Prioritize those values

Once you’ve identified your essential values, take steps both immediately and over the next year to encourage their expression in your life. If you want to boost your creativity, for example, seek out new knowledge that interests you in books, podcasts, or virtual classes, and see where your new insight leads you. Or consider beginning a blog where you could share your writing and ideas. At work, resolve to boost your curiosity by asking more questions without fear of looking stupid. Simply working to adopt more positive emotions—such as gratitude and inspiration—have been found to help broaden a person’s thinking, which allows them to see more possibilities and think more creatively.

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Imagine your future

Our personal values can steer us toward the life we want, but getting there requires envisioning that future. Whether it’s visualizing a new job, the publication of your book, or a successful move to another country, imagining that success—in as much detail as possible—provides the focus and motivation necessary to achieve it, Bunch says.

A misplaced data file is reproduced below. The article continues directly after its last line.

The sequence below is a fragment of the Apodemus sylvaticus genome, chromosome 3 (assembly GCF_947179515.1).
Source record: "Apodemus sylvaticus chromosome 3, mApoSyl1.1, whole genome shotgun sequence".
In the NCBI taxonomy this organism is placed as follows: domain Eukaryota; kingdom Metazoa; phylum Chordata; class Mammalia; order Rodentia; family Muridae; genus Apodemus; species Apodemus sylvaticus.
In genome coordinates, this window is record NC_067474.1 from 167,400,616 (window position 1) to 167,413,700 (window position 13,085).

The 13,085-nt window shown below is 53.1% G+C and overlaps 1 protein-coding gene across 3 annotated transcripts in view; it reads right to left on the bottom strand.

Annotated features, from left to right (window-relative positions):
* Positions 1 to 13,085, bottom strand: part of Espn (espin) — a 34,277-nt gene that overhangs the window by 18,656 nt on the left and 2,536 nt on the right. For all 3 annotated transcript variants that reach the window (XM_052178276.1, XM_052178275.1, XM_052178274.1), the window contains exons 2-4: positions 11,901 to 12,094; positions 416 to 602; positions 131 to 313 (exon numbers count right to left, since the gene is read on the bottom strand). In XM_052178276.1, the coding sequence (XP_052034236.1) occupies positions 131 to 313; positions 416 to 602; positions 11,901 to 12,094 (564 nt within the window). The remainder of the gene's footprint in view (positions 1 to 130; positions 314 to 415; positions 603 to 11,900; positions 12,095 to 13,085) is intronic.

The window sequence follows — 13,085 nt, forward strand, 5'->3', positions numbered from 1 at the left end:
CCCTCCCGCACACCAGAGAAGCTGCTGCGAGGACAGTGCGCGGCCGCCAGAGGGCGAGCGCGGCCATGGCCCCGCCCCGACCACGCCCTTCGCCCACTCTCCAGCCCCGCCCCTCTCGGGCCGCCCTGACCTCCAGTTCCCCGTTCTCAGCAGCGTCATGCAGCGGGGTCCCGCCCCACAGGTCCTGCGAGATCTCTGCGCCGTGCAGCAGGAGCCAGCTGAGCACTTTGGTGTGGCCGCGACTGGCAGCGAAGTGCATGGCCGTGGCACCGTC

“There’s a lot of research that shows that visualizing your ideal future is almost like preparing and training your brain to get there,” she says. “The goal is to allow yourself to be creative and unrestrained, and that effort can focus either on a particular dream of yours or a full picture of what your life looks like in the future.”

The “WOOP” visualization technique can be an especially effective tool, because it allows you to visualize yourself overcoming inevitable obstacles as you imagine your eventual success.